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They Came For Tourism... They Stayed To Die!

Imagine it: you're standing underneath the Empire State Building, minding your own business, when suddenly you hear it from high up above… a whistling noise.

Looking up suddenly, you instantly recognize the noise as the sound of incoming inspiration: you should take an elevator to the top of the Empire State Building, drop a penny from the top and kill someone. That'd show some of them. Why, it might even show them all.

Ask any child on the playground and odds are they've heard the one about the penny dropped from the top of the Empire State Building — the penny that fell with such velocity it went right through someone, killing them instantly. You might even get the time to ask them where they first heard it, before some teacher inevitably starts putting their big nose where it doesn't belong, asking you why you're hanging around a schoolyard in a trenchcoat and track pants. When this happens, try to grab as many kids as you can before running off. They make excellent bargaining chips and, in a tight corner, even passable shields.


The penny legend is known throughout the world. Canada, for instance, doesn't have an Empire State Building, and so makes do with the not-even-real-sounding CN Tower. In their version the deadly piece of metal isn't a penny but a metal beaver (their slang for a one cent piece). And Instead of being dropped off the CN Tower, the metal beaver is slapshotted off with a hockey stick.

In France the building is the Eiffel Tower, and the one cent piece is called the Frencho. Every other aspect of the French tale is identical to its American counterpart, except that both the penny-dropper and victim don't have jobs.

But no matter what the location and culture, one aspect remains eerily constant: namely, that every country in possession of a tall building has a corresponding legend about murdering people by dropping change from it. It's difficult to choose which aspect of the legend says more about human nature — our ignorance of the laws of physics or our insatiable bloodlust — but in either case, it's one more reason not to visit France.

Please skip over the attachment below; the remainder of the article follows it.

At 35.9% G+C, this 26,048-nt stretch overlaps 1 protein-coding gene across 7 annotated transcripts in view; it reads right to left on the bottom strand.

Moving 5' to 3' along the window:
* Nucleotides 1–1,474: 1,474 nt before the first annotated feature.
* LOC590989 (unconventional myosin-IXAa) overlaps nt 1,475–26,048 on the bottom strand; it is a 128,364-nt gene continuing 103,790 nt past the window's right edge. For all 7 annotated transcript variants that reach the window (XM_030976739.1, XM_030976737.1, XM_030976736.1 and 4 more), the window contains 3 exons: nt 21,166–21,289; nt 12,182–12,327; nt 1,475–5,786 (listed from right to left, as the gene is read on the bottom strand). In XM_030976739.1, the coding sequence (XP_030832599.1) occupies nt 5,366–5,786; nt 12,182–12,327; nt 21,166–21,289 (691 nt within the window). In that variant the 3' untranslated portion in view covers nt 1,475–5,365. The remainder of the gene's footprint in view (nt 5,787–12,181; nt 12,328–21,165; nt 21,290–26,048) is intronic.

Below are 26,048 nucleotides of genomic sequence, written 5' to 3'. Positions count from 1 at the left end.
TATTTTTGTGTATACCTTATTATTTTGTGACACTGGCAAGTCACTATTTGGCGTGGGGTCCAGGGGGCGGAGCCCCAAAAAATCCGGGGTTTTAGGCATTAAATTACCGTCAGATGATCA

Where did the penny legend start? It's hard to say, since according to the good people at the Empire State Building, nobody's ever once dropped money from the top. And since there's no reason at all to lie about the percentage of innocents being violently eviscerated by terminal velocity metal shards while visiting a popular tourist attraction, it must be concluded that this urban legend is nothing more than that: a legend. An urban one.

Even if it isn't true, however, the penny legend has been around almost as long as the Empire State Building itself. Construction workers who strode on the girders of the then-unfinished building would make jokes about throwing pennies from the top. Luckily sanity ruled, and the only things thrown from the top of the Empire State Building during its construction were a few sandwich wrappers and an Irishman.


Hogwash. Poppycock even. Let's assume the good folks at the Empire State Building are lying, and pennies rain down from the roof of the place daily in a veritable hail of copper. The Empire State is 1,250 feet tall, so a cent dropped from the top would hit the ground at around 280 feet per second. Factor in a penny's light weight and flat, non-bullet shape, and the odds are the tumbling coin would barely break the skin. This is why, for instance, large hailstones sting but do not, say, pierce a skull and shoot downwards into a human torso, like a hot knife through a bag of exploding red butter.

No, if your intent is to deal death from above, your best bet would be something bullet-shaped, like a pen. Or a bullet.

Professionals in the field know that coins are no substitute as an assassination tool (even an entire roll of quarters would not have brought success to, say, Lee Harvey Oswald) but that the combined speed of a high-powered rifle round working in partnership with gravity guarantees instant airborne death. The "rifle" method is so deadly, in fact, that some skyscraper attendants won't even allow you to take one to the top unless you have a good reason, such as a note from your physician.

If you live in France and thus do not have access to firearms, your best bet is to fling yourself off of the roof with a dagger, swinging it wildly all the way down. And do us a favor; aim for that scamming coin-helmet salesman first.






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